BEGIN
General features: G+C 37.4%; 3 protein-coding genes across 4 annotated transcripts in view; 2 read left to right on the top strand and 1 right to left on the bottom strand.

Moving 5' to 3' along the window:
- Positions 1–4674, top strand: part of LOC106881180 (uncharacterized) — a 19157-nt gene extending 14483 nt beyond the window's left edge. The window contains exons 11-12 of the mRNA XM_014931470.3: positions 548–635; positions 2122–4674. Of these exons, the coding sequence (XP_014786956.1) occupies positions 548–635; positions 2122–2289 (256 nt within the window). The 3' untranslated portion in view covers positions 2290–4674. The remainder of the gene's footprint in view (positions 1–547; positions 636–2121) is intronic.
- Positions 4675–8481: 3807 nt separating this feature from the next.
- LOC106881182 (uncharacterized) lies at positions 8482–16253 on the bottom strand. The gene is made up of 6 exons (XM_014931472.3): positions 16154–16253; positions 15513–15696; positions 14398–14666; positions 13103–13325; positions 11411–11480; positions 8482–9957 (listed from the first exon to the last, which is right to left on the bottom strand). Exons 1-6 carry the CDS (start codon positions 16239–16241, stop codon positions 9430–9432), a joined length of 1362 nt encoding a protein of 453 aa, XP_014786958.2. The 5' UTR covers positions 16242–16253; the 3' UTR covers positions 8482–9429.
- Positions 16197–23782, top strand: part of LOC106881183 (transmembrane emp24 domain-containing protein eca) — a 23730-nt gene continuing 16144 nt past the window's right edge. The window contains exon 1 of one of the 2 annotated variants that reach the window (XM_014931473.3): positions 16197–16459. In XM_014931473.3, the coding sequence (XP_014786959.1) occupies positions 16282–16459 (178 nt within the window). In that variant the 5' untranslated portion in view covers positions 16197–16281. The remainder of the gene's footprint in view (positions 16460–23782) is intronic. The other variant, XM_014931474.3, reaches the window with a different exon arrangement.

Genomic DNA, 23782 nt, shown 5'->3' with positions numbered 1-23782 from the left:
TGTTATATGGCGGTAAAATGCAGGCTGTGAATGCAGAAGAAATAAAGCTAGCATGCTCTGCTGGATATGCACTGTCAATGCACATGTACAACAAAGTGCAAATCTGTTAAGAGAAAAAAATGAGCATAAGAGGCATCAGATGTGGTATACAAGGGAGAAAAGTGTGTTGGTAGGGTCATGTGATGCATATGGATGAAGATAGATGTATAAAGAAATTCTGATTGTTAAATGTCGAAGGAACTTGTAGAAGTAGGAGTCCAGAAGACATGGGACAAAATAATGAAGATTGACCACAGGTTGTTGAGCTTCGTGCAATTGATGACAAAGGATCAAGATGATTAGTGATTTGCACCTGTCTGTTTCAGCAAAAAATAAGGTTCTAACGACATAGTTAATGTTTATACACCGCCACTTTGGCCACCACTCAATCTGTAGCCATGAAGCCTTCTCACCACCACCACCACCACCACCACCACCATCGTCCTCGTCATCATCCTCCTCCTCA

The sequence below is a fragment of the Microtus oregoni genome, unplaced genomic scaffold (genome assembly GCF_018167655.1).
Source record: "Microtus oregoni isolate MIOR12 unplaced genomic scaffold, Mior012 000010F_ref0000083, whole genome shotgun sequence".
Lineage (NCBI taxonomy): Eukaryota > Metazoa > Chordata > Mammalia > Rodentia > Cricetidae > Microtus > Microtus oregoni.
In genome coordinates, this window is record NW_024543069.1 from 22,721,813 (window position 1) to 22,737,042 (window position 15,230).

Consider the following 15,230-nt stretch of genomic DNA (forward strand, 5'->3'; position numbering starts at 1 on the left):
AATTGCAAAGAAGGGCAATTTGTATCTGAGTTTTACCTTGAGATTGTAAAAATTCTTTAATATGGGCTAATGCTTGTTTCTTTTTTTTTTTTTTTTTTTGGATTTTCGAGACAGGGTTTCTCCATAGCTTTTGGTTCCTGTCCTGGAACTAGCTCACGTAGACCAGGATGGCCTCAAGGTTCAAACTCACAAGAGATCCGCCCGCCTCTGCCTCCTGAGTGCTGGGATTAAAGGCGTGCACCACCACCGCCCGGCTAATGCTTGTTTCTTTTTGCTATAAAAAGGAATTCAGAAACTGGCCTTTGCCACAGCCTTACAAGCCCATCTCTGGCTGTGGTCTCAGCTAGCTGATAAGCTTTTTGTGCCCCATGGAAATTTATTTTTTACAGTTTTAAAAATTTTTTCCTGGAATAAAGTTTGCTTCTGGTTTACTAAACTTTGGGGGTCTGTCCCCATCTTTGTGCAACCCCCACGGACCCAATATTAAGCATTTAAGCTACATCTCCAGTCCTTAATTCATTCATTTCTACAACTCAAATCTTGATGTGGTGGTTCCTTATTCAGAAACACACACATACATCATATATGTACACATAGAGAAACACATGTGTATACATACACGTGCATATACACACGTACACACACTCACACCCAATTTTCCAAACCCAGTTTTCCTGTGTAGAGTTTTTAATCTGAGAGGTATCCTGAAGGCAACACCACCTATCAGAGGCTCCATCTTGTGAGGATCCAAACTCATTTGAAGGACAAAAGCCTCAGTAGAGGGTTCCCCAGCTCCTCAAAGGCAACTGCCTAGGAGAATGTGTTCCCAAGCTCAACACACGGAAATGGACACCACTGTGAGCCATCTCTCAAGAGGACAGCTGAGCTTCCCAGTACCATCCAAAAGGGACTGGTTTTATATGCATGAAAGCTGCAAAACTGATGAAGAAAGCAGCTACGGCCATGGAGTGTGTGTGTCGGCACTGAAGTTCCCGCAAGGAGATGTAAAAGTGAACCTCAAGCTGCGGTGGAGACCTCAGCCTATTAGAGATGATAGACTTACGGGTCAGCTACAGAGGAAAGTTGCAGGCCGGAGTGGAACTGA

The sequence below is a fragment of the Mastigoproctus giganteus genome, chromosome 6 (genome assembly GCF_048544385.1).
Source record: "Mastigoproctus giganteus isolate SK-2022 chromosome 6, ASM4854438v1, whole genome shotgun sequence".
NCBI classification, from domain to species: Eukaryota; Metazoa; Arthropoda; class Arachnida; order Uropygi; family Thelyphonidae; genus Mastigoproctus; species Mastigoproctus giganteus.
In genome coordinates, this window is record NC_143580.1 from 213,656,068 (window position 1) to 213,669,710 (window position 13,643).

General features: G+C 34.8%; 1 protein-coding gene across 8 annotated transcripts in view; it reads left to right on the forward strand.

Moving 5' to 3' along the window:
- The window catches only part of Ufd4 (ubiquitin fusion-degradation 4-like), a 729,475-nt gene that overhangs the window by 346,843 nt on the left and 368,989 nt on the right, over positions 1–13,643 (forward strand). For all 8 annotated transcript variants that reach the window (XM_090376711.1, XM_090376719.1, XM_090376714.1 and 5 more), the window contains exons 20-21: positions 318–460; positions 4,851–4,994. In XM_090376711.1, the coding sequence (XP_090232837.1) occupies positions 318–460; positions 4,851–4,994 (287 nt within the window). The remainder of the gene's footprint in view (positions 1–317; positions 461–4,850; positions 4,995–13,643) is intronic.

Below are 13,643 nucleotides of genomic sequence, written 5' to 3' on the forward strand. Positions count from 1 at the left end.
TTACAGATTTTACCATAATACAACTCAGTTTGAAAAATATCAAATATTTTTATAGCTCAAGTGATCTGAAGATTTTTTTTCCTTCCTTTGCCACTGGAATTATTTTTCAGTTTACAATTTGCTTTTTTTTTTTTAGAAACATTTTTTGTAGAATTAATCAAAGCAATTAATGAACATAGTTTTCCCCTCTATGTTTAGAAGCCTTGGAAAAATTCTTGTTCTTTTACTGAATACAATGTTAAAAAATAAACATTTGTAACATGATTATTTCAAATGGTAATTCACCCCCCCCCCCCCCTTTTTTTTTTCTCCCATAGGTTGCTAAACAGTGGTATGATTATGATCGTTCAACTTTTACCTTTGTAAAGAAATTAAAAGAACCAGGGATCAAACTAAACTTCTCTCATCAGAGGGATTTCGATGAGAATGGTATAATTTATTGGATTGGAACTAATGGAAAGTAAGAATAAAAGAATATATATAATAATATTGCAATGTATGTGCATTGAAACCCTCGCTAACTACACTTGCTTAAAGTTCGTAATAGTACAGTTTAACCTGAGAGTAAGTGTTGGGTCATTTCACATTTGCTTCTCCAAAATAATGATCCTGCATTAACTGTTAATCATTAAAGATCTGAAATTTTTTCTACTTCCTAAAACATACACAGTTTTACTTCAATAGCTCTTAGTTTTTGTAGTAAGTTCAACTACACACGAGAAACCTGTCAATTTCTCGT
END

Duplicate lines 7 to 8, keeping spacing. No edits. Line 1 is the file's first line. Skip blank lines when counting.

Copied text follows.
Genomic DNA, 23782 nt, shown 5'->3' with positions numbered 1-23782 from the left:
TGTTATATGGCGGTAAAATGCAGGCTGTGAATGCAGAAGAAATAAAGCTAGCATGCTCTGCTGGATATGCACTGTCAATGCACATGTACAACAAAGTGCAAATCTGTTAAGAGAAAAAAATGAGCATAAGAGGCATCAGATGTGGTATACAAGGGAGAAAAGTGTGTTGGTAGGGTCATGTGATGCATATGGATGAAGATAGATGTATAAAGAAATTCTGATTGTTAAATGTCGAAGGAACTTGTAGAAGTAGGAGTCCAGAAGACATGGGACAAAATAATGAAGATTGACCACAGGTTGTTGAGCTTCGTGCAATTGATGACAAAGGATCAAGATGATTAGTGATTTGCACCTGTCTGTTTCAGCAAAAAATAAGGTTCTAACGACATAGTTAATGTTTATACACCGCCACTTTGGCCACCACTCAATCTGTAGCCATGAAGCCTTCTCACCACCACCACCACCACCACCACCACCATCGTCCTCGTCATCATCCTCCTCCTCA